Friday, January 15, 2010

Avatar vs. All the Cats on the Internet

If you haven't seen Avatar yet, that is OK. No, really, it's fine, you do not have to see it, because this is a free country and we are in a recession and maybe you just aren't into that sort of thing. But lots and lots of other people have seen Avatar, and I think most of them would agree that if you are going to see it, you should see it in in 3-D and on IMAX, if possible. I'm not giving away any plot points here, I'm just saying that this movie would probably look pretty weird on a 12 inch black and white television. When you let all the computer power that it took to make this film flourish in three stories and three dimensions, it is pretty amazing to look at.


The visual amazingness of Avatar is due in large part to the work of Weta Digital, a visual effects company that is pretty much destroying (in the awesome sense of the word) in the field of movie visuals right now. They were hired for The Lord of the Rings (which I'm sure had no small part in their growing popularity), the King Kong remake, District 9 and a handful of amazing others. A major part of producing visual effects like that is being able to hold onto them while the movie is being made, and that takes some incredible computing power.

The data storage system that held the movie as it was being shot is one of the top two hundred most powerful supercomputers in the world. Like, wow. It consists of 40,000 processors and 104 terabytes of RAM. Most desktop computers have around a gigabyte of RAM (where 104 terabytes is about 106500 gigabytes). The final cut of the film takes up over 17 gigabytes per minute, where as a compressed version of a two-hour, highly visual movie is usually less than ten gigabytes for the whole two hours.

Weta Digital reports that rendering the film is what took up most of the computer power and time during the last month of production (where rendering means putting all of the data that makes up each individual frame into a computer and turning that data into an image). Those 40,000 servers were running 24/7 pumping in 7 or 8 gigabytes of data per second, which is incredible. Even though a 75 year old woman now has a 40 Gbt internet connection. Related? I don't know.

Nerdy as it might be to say this (I am writing on a physics blog) I think the growth of data storage is really interesting. NO REALLY! It's pretty amazing how fantastic we humans are at producing data. We are incredible at it. First there are all those books and things we produced when we used to write on paper, which Google is trying its hardest to chronicle - but there is also everything we produce on the internet. Think of everything on the internet! Think of all the cats! ALL THE CATS! THAT'S A LOT OF CATS!

Just look at all of them! In fact, there are so many cats (and other things) on the internet that companies like Google and Ebay may soon compete with science experiments for who has the most data. That is to say, it used to be that science experiments (mostly particle physics, but also some biology, like mapping the human genome) produced far and away the most data. For however small subatomic particles might be, studying them can produce incredible volumes of data. So much so, that particle physicists were sort of sitting around waiting for computer scientists to catch up.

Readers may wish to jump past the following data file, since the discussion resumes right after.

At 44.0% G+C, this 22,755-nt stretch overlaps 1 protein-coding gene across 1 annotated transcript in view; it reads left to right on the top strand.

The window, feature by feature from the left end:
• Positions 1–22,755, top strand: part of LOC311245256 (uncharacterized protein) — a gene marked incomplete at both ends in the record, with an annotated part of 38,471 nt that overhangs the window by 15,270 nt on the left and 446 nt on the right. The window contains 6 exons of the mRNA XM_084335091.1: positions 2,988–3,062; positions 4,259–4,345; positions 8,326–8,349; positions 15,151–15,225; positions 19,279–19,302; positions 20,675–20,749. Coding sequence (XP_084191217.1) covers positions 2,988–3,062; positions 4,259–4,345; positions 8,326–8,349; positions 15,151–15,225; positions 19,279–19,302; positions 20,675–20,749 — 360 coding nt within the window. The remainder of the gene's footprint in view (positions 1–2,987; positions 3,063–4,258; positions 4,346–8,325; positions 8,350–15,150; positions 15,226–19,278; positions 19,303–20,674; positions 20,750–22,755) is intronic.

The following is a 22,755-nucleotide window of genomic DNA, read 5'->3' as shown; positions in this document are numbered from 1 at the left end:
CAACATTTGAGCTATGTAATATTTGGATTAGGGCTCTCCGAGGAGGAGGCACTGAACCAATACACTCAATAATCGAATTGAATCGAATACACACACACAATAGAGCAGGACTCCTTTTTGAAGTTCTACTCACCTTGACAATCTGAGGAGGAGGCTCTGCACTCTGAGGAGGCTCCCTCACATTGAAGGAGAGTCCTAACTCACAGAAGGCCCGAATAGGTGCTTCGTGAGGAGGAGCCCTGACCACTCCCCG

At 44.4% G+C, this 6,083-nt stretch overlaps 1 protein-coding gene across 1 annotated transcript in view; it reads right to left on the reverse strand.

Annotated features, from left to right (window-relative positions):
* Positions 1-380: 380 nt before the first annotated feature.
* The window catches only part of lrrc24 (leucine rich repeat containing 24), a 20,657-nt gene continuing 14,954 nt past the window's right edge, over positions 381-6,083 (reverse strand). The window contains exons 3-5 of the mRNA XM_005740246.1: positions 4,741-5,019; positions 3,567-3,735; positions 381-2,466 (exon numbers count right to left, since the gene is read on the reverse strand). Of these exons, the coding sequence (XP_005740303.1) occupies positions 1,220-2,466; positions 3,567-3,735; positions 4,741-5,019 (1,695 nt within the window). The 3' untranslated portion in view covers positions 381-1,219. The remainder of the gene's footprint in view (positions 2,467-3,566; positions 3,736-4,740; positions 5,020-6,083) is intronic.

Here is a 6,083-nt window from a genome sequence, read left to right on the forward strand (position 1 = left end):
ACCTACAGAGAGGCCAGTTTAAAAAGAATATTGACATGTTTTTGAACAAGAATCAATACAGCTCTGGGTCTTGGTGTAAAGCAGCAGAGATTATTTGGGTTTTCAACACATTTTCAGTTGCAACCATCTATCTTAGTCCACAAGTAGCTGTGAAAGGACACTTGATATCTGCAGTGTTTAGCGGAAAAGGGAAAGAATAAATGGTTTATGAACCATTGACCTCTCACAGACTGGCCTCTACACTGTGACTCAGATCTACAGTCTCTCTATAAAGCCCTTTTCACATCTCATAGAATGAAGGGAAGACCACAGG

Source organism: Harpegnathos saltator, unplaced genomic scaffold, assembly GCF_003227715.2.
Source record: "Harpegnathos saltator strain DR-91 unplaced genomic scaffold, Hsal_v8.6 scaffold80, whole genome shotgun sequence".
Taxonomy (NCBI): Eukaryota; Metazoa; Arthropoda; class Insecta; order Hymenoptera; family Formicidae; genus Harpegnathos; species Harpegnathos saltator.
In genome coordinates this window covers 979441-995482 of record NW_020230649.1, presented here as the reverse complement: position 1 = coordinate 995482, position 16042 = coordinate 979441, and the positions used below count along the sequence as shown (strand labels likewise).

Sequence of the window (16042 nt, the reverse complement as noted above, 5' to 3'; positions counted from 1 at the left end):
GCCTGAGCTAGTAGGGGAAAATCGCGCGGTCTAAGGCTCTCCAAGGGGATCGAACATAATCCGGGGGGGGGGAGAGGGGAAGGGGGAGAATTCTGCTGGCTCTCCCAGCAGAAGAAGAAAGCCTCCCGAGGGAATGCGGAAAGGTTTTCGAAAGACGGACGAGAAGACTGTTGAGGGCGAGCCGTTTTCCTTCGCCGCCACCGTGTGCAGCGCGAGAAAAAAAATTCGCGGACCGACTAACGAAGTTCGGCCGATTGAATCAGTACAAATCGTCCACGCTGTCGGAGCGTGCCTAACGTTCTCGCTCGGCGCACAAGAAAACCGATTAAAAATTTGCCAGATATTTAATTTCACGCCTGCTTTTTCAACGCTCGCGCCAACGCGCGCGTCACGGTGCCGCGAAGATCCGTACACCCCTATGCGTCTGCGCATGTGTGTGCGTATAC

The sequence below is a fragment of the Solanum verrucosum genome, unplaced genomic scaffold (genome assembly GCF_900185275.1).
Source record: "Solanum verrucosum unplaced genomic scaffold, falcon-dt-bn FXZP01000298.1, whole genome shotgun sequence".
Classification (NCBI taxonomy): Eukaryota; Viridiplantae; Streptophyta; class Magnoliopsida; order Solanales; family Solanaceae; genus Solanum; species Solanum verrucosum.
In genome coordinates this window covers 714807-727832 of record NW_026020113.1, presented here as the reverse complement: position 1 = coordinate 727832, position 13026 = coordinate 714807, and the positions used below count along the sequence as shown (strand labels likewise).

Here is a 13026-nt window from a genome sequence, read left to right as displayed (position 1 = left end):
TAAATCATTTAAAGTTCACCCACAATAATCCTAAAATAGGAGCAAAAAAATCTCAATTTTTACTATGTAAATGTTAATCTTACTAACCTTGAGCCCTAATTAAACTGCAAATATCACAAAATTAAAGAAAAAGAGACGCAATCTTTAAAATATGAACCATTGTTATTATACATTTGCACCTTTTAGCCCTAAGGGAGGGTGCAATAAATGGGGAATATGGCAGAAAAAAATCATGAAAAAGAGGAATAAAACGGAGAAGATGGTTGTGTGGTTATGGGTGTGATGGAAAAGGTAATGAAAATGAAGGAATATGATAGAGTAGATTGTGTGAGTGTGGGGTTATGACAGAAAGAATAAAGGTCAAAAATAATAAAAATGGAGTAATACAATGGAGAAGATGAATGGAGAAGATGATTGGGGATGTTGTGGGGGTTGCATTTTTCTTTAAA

Take the Large Hadron Collider. It has plans to produce roughly 15 petabytes of data per year collected from the very tiny explosions it will create. Most particle experiments actually toss out between 80 to 90% of the total data produced by their machines. Most of that data is pretty uninteresting, so they aren't really wasting anything, but if they wanted to, the scientists at the LHC could produce hundreds of petabytes of data a year - but the capabilities to handle that much info all at once don't exist yet.

So now internet companies are staring to compile these mountains of data as well. To store the data mountains, they must build databases. You can buy databases from companies like IBM, but only up to a certain size. Petabyte databases are not commercially available yet. They require too many specific guidelines to be built generically. Building an extremely large database (which is actually the "official" name that people in this industry are calling petabyte databases - they call them extremely large databases or XLDB's) isn't as simple as say, doubling a recipe. It's like having built a one room house and then being asked to build a sky scraper. While some might view it as just a bunch of one room houses stacked on top of each other, there's a bit more art to it than that.

Sifting through so much data would be daunting for one computer center, so the LHC has spread the work out over the planet. CERN's computing center has put together what's known as a tiered computing grid. The grid consists of a total of 140 computing centers in 33 countries. Tier 1 centers will filter through the rough, raw data (the portion that looks like it could be interesting and is not thrown out immediately by automated computer programs). Tier 2 will filter through the stuff the tier 1 groups pick out, and tier 3 will follow. After all that, there will hopefully be some nicely combed, ready for analyzing packets of data. This requires some good group participation by institutions around the world who want to get in on the physics taking place at the LHC. It goes to show that physics is a world-wide collaborative effort, since mostly everyone is after the same thing.

I can't think of how to wrap this up so...more cats.






1 comment:

  1. I take it this is inspired by www.rathergood.com/cats. Certainly Physics makes an entrance into the lyrics.

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